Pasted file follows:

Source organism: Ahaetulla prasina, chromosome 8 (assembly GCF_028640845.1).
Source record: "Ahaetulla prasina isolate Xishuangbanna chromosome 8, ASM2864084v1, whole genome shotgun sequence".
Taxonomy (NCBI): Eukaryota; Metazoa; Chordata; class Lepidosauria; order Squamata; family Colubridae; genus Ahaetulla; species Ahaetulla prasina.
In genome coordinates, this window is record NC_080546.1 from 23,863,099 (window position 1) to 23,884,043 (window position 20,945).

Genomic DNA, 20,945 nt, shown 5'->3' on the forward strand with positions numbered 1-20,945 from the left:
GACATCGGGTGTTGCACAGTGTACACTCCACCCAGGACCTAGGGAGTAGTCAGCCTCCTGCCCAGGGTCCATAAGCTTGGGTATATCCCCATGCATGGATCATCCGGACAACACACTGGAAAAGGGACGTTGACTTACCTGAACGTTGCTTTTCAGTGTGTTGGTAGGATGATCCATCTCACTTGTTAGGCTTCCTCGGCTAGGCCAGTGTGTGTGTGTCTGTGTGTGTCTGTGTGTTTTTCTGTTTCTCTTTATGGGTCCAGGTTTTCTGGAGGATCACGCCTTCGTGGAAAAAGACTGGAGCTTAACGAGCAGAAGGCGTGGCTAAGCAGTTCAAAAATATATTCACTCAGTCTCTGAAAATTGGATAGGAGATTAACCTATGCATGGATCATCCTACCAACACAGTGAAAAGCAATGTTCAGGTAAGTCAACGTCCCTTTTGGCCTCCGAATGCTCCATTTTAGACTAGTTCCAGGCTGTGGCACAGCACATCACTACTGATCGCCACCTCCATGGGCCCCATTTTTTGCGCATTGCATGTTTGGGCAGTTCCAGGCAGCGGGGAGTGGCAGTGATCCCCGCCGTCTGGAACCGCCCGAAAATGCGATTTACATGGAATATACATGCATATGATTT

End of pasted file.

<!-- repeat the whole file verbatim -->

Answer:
Source organism: Ahaetulla prasina, chromosome 8 (assembly GCF_028640845.1).
Source record: "Ahaetulla prasina isolate Xishuangbanna chromosome 8, ASM2864084v1, whole genome shotgun sequence".
Taxonomy (NCBI): Eukaryota; Metazoa; Chordata; class Lepidosauria; order Squamata; family Colubridae; genus Ahaetulla; species Ahaetulla prasina.
In genome coordinates, this window is record NC_080546.1 from 23,863,099 (window position 1) to 23,884,043 (window position 20,945).

Genomic DNA, 20,945 nt, shown 5'->3' on the forward strand with positions numbered 1-20,945 from the left:
GACATCGGGTGTTGCACAGTGTACACTCCACCCAGGACCTAGGGAGTAGTCAGCCTCCTGCCCAGGGTCCATAAGCTTGGGTATATCCCCATGCATGGATCATCCGGACAACACACTGGAAAAGGGACGTTGACTTACCTGAACGTTGCTTTTCAGTGTGTTGGTAGGATGATCCATCTCACTTGTTAGGCTTCCTCGGCTAGGCCAGTGTGTGTGTGTCTGTGTGTGTCTGTGTGTTTTTCTGTTTCTCTTTATGGGTCCAGGTTTTCTGGAGGATCACGCCTTCGTGGAAAAAGACTGGAGCTTAACGAGCAGAAGGCGTGGCTAAGCAGTTCAAAAATATATTCACTCAGTCTCTGAAAATTGGATAGGAGATTAACCTATGCATGGATCATCCTACCAACACAGTGAAAAGCAATGTTCAGGTAAGTCAACGTCCCTTTTGGCCTCCGAATGCTCCATTTTAGACTAGTTCCAGGCTGTGGCACAGCACATCACTACTGATCGCCACCTCCATGGGCCCCATTTTTTGCGCATTGCATGTTTGGGCAGTTCCAGGCAGCGGGGAGTGGCAGTGATCCCCGCCGTCTGGAACCGCCCGAAAATGCGATTTACATGGAATATACATGCATATGATTT